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Irish Authorities Say Remains Of Children Found At Former Home For Unwed Mothers

The site of a former home for unmarried mothers and their babies, run by nuns in Tuam, Ireland, between the 1920s and 1960s. A government commission says excavations have revealed the remains of children buried there during that time.
Niall Carson

Authorities in Ireland say they have excavated the human remains of an undisclosed number of young children from the site of a former home for unmarried mothers.

The home, located in the town of Tuam, was operated by the Bon Secours nuns beginning in the 1920s and was home to women and babies until the 1960s. For years, some in the region had suspected there was a mass grave on the site.

On Friday, the Irish minister for children and youth affairs, Katherine Zappone, announced in a statement that the official commission investigating the Tuam site "revealed that human remains are visible in a series of chambers that may have formed part of sewage treatment works for the Home."

The statement continued:

"It is not certain whether the chambers ever functioned for sewage purposes, but the Commission believes that there are a significant number of children's remains there. The Commission recovered some juvenile remains for detailed forensic analysis. From this analysis, it has determined that the remains are between 35 fetal weeks and 2 to 3 years of age. From carbon dating it has correlated the age of these samples with the time period during which the home was in operation — between 1925 and 1961.

"This news is very disturbing and will touch everyone's heart. There were, of course, strong suspicions about burials of this kind in Tuam for some time. ... The information I have received confirms these suspicions and, importantly, they trace the remains specifically to the period of the Home's operation, rather than to earlier times in our history such as during the Famine."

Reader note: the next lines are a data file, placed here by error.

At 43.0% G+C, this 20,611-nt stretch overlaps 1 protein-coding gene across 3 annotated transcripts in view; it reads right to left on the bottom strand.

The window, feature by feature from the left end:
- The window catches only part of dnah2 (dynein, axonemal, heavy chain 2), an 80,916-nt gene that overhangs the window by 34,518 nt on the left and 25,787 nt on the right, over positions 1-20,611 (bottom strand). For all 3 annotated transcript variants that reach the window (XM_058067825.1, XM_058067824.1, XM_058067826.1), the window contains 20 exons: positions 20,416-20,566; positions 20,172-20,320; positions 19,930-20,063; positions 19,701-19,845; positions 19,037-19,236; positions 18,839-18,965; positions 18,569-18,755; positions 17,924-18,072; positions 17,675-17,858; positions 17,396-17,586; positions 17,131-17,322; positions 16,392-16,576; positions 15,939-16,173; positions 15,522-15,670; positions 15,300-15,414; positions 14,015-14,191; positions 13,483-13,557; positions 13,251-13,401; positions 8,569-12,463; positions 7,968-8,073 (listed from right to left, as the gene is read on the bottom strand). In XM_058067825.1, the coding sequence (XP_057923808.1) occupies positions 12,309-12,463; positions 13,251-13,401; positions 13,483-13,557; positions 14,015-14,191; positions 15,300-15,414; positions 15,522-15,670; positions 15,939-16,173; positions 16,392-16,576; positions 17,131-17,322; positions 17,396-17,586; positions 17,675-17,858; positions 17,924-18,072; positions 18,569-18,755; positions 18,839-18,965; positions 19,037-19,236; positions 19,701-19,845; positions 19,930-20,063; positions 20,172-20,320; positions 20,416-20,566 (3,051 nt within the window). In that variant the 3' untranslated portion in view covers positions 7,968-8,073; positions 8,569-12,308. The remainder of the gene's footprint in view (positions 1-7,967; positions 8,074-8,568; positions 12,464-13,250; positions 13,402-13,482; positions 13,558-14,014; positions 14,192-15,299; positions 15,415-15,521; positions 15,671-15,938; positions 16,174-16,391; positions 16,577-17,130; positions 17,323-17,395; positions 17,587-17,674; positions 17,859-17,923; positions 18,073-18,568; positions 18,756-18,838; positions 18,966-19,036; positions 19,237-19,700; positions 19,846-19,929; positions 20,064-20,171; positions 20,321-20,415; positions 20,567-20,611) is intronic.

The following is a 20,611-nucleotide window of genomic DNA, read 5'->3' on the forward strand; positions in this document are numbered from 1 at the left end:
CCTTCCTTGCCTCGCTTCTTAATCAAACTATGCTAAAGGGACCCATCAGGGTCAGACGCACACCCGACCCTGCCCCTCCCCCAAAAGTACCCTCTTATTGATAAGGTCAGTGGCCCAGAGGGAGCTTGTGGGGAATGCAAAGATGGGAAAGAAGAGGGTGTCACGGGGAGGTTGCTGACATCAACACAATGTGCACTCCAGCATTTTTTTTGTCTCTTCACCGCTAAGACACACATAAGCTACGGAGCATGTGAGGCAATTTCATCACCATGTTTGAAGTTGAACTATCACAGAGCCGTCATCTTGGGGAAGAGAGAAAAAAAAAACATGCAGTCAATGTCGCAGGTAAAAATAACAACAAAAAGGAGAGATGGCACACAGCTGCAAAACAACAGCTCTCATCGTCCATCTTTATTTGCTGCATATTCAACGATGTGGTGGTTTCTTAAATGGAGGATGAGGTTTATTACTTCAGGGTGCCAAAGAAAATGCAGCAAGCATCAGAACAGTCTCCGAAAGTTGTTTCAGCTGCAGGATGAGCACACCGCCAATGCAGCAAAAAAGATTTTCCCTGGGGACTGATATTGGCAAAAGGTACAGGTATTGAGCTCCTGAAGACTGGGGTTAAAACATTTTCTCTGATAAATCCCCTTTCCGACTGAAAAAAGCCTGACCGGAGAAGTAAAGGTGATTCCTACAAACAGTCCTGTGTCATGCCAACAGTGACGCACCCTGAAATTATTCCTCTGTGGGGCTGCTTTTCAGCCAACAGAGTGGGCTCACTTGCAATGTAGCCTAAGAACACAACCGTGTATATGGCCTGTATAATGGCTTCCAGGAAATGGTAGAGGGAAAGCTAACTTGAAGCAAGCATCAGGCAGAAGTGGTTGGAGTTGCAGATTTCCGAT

Allegations that bodies of dead children might have been interred in a septic tank on the home's property surfaced in the media in 2014, when a report in The Irish Mail on Sunday said that based on local records, a mass grave might hold the remains of nearly 800 children over more than three decades.

A number of news organizations repeated some of the claims put forth in the Mail story, but it later became clear that no actual remains had yet been found.

NPR subsequently clarified its own reports. The Associated Press issued a correction to its story that questioned details such as the number of children who died, how they died and where they might have been buried — describing the story as "a study in how exaggeration can multiply in the news media, embellishing occurrences that should have been gripping enough on their own."

Nonetheless, there were still questions about what had happened to children who died at the Tuam home for mothers and children. Irish authorities launched an investigation in 2015, which resulted in the report released Friday.

Zappone said the county council for the region was securing the site for now and had not yet decided how to handle the human remains.

As we previously reported, the Tuam site "was surrounded by an 8-foot wall, concealing these living conditions from the outside world."

Copyright 2020 NPR. To see more, visit https://www.npr.org.

Rebecca Hersher is a reporter on NPR's Science Desk, where she reports on outbreaks, natural disasters, and environmental and health research. Since coming to NPR in 2011, she has covered the Ebola outbreak in West Africa, embedded with the Afghan army after the American combat mission ended, and reported on floods and hurricanes in the U.S. She's also reported on research about puppies. Before her work on the Science Desk, she was a producer for NPR's Weekend All Things Considered in Los Angeles.
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